Those are the Nook’s critical advantages over the Kindle. The remaining Nook advantages are discussed in the ‘Remaining Kindle, Nook Features’ section below and are worth a look.

Kindle, Nook Comparison – 7 Critical Kindle Advantages

Kindle 3 is a third generation eReader and has some critical advantages over the Nook –

  1. eInk Pearl screen. This is an eInk screen with around 50% more contrast than the Kindle 2 screen and around 35% more contrast than the Nook 1’s eInk screen. If you have them side by side you’ll always pick the Kindle to read from – the screen is just a lot clearer 
  2. Kindle Store. The Kindle Store is the best ebook store. It has more new books than any other ebook store and also the lowest prices. It’s backed up by excellent customer service.
  3. Speed and simplicity. Kindle 3 has slightly faster page turns and everything seems a little faster on it. The Nook’s navigation touchscreen makes things a bit awkward as the LCD screen has to synchronize with the slower eInk screen. Kindle is much more intuitive. 
  4. Text to Speech. The Kindle will read out books to you – provided publishers haven’t disabled the feature. It will also read out your personal documents and all public domain books. 
  5. Free 3G based Internet Browsing and Wikipedia Access. If you’re a Kindle owner in the US you get free Internet browsing from your Kindle 3. You also get free Internet browsing in 100+ countries that have WhisperNet (AT&T network coverage). Nook offers free store browsing and downloads – Kindle offers that plus Free Internet.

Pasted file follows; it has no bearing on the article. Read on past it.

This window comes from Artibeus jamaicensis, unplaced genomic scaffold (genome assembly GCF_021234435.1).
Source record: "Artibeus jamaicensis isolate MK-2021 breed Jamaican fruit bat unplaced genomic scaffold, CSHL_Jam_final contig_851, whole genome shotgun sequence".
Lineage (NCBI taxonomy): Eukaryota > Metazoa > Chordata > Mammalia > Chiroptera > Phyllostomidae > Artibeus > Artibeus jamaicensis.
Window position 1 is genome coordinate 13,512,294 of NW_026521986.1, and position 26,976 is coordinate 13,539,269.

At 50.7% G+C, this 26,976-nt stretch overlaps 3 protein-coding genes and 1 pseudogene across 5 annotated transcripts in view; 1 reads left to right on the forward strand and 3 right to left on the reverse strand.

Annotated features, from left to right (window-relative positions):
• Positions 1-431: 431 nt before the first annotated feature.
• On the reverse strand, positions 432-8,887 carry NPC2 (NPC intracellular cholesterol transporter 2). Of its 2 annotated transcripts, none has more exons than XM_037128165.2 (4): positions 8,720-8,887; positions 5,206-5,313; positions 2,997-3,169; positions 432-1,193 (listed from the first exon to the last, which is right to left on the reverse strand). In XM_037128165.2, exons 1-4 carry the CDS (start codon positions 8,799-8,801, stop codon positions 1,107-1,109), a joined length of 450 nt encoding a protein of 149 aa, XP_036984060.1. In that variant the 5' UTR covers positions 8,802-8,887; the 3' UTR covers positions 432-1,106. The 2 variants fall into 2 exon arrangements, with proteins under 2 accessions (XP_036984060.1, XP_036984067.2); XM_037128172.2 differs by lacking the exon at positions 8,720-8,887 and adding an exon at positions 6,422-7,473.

6. Kindle App Store. The Nook App Store will initially be only for Nook Color, which leaves out Nook. The Kindle App Store is already here and is slowly adding apps – there are now 15 or so games. Of course, if you don’t want apps on your eReader then this advantage means nothing.
  7. Lighter, More Portable, Better Battery Life. Kindle 3 is just 8.7 ounces while Nook is 12.1 ounces. That makes a difference when you’re holding it and carrying it. Kindle 3 is also more compact at 7.5″ by 4.8″ by 0.335″ – the Nook is 7.7″ by 4.9″ by 0.5″. Perhaps most importantly, the Kindle has much better battery life (up to 1 month with wireless off, 2 weeks with wireless on) than Nook (up to 10 days with wireless off).